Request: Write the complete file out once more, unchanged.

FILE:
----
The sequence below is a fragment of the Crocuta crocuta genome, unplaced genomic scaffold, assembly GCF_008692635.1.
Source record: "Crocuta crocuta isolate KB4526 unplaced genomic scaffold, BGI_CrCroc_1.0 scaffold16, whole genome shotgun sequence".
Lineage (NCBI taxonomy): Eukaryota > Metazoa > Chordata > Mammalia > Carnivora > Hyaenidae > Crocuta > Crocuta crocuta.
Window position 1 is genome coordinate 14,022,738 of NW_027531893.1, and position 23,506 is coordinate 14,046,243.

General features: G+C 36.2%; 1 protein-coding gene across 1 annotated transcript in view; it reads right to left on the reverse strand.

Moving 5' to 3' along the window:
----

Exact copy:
The sequence below is a fragment of the Crocuta crocuta genome, unplaced genomic scaffold, assembly GCF_008692635.1.
Source record: "Crocuta crocuta isolate KB4526 unplaced genomic scaffold, BGI_CrCroc_1.0 scaffold16, whole genome shotgun sequence".
Lineage (NCBI taxonomy): Eukaryota > Metazoa > Chordata > Mammalia > Carnivora > Hyaenidae > Crocuta > Crocuta crocuta.
Window position 1 is genome coordinate 14,022,738 of NW_027531893.1, and position 23,506 is coordinate 14,046,243.

General features: G+C 36.2%; 1 protein-coding gene across 1 annotated transcript in view; it reads right to left on the reverse strand.

Moving 5' to 3' along the window: